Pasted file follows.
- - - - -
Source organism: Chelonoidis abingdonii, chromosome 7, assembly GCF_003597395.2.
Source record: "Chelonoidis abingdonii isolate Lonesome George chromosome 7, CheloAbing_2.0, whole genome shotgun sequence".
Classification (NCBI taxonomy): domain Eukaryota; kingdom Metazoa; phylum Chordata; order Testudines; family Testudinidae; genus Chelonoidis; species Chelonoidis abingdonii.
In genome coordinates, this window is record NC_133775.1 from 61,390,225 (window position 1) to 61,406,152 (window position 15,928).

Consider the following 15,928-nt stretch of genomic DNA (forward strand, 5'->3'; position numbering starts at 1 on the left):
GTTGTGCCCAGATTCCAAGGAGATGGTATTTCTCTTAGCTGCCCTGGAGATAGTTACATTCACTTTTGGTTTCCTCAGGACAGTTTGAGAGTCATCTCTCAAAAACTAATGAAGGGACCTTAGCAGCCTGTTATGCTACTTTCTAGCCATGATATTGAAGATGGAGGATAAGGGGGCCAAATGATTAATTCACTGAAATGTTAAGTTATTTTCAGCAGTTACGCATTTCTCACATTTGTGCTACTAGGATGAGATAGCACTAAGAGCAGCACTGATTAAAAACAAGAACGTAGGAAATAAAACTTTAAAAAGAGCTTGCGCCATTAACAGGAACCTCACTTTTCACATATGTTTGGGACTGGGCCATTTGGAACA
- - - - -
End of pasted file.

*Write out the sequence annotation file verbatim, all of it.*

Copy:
Source organism: Chelonoidis abingdonii, chromosome 7, assembly GCF_003597395.2.
Source record: "Chelonoidis abingdonii isolate Lonesome George chromosome 7, CheloAbing_2.0, whole genome shotgun sequence".
Classification (NCBI taxonomy): domain Eukaryota; kingdom Metazoa; phylum Chordata; order Testudines; family Testudinidae; genus Chelonoidis; species Chelonoidis abingdonii.
In genome coordinates, this window is record NC_133775.1 from 61,390,225 (window position 1) to 61,406,152 (window position 15,928).

Consider the following 15,928-nt stretch of genomic DNA (forward strand, 5'->3'; position numbering starts at 1 on the left):
GTTGTGCCCAGATTCCAAGGAGATGGTATTTCTCTTAGCTGCCCTGGAGATAGTTACATTCACTTTTGGTTTCCTCAGGACAGTTTGAGAGTCATCTCTCAAAAACTAATGAAGGGACCTTAGCAGCCTGTTATGCTACTTTCTAGCCATGATATTGAAGATGGAGGATAAGGGGGCCAAATGATTAATTCACTGAAATGTTAAGTTATTTTCAGCAGTTACGCATTTCTCACATTTGTGCTACTAGGATGAGATAGCACTAAGAGCAGCACTGATTAAAAACAAGAACGTAGGAAATAAAACTTTAAAAAGAGCTTGCGCCATTAACAGGAACCTCACTTTTCACATATGTTTGGGACTGGGCCATTTGGAACA